Winter is mere weeks away and I’m still on the hunt for a new-to-me winter vehicle to battle the snow and ice. My current winter beater, a 1997 Land Rover Discovery that I’ve had for the past 13 years, is on life support. Both front fender wells are rusting away at an alarming pace, the 4.0 liter V8 that has been around since the mid-1960s (!) is sounding awfully crunchy and I swear it gets around 11 mpg. I told myself I was going to buy something reliable to replace it, so I started hunting for a Toyota Land Cruiser/Lexus LX470/GX470 only soon to find out that you can’t buy one for $2,200 like you can Land Rovers. They aren’t all that plentiful on the used market thanks to people taking them to their graves. Well, the time is ticking and I might have to consider options. One of those options is a Mercedes-Benz W210 4Matic because I might as well stick to what I know. Even better, an E320 4Matic Estate would fit the bit quite nicely with the extra cargo space and no one would confuse it with my E55 if I bought one in silver. Well, wouldn’t you know this 1999 popped up for sale that would fit my needs quite well. The only problem is that it is 2,600 miles away. Such is life.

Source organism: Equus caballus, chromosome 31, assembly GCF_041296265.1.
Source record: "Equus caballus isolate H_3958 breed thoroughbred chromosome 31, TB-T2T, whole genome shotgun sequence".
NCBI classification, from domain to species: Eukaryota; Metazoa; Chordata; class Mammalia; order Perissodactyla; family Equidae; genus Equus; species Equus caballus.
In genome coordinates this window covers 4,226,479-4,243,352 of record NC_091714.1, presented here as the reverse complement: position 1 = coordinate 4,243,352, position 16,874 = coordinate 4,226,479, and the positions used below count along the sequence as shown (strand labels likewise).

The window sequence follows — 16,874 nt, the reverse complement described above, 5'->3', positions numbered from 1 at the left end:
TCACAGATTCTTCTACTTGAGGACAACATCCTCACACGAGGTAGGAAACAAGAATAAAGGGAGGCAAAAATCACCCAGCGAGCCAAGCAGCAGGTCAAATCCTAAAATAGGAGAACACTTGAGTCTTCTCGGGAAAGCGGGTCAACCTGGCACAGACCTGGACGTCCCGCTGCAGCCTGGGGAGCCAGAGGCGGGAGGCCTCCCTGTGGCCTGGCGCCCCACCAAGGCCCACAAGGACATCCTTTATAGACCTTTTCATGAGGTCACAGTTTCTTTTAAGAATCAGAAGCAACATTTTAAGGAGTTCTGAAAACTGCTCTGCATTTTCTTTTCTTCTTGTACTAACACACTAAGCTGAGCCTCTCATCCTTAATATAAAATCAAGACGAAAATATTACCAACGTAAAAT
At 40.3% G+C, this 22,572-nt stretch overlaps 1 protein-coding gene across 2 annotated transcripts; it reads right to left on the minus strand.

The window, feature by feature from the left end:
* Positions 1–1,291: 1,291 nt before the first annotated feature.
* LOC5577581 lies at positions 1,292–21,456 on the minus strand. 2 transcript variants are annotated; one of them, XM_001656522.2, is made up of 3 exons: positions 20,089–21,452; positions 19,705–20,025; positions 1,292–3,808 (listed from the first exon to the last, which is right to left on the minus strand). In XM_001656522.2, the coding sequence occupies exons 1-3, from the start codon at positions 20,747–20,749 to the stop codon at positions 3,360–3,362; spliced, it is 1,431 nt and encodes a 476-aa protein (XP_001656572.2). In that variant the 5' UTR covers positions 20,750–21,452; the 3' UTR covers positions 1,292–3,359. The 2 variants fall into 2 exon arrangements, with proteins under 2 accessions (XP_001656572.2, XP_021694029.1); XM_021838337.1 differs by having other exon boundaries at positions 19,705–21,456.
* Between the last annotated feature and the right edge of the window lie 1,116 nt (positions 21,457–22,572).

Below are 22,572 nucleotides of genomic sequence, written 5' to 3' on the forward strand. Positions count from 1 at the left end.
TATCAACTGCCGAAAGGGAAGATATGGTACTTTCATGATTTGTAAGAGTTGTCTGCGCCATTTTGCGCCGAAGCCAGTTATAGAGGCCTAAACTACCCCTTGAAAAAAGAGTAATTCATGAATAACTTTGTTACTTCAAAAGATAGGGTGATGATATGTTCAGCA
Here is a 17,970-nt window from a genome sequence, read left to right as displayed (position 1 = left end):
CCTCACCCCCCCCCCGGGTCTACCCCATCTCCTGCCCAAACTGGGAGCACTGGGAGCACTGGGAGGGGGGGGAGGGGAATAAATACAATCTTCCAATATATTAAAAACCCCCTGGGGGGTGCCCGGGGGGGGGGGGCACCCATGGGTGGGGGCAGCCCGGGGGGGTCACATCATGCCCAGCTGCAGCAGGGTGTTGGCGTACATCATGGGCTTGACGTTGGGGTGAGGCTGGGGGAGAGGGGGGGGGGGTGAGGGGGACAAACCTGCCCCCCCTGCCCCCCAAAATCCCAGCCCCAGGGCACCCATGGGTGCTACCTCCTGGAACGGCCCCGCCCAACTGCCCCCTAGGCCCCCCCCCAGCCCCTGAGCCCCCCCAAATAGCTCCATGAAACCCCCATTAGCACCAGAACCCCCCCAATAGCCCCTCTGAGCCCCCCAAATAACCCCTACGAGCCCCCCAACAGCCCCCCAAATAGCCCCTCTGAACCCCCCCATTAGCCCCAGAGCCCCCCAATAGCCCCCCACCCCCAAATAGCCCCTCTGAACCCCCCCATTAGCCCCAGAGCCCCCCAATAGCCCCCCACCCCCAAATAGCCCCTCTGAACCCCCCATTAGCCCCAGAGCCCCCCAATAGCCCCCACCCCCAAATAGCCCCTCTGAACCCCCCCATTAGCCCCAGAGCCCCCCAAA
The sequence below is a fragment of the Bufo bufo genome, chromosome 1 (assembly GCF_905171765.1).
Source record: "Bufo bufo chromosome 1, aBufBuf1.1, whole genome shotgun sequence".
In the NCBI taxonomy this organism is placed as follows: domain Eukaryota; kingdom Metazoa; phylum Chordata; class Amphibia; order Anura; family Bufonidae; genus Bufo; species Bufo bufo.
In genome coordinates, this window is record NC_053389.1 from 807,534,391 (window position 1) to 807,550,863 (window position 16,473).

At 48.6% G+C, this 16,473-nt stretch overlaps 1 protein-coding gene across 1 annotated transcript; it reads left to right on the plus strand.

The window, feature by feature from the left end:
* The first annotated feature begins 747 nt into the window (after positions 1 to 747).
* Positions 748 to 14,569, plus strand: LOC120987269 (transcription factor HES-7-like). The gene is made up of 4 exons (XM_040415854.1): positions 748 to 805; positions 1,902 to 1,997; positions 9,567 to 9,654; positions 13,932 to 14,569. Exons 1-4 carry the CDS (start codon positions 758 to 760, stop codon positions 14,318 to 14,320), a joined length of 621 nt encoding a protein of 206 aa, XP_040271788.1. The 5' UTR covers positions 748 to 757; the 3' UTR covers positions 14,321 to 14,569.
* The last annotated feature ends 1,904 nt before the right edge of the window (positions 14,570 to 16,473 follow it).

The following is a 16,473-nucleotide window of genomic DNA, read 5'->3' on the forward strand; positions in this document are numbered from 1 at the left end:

CLICK FOR DETAILS: 1999 Mercedes-Benz E320 4Matic Estate on eBay

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USP Tax: 2004 Audi A4 1.8T quattro Avant Ultrasport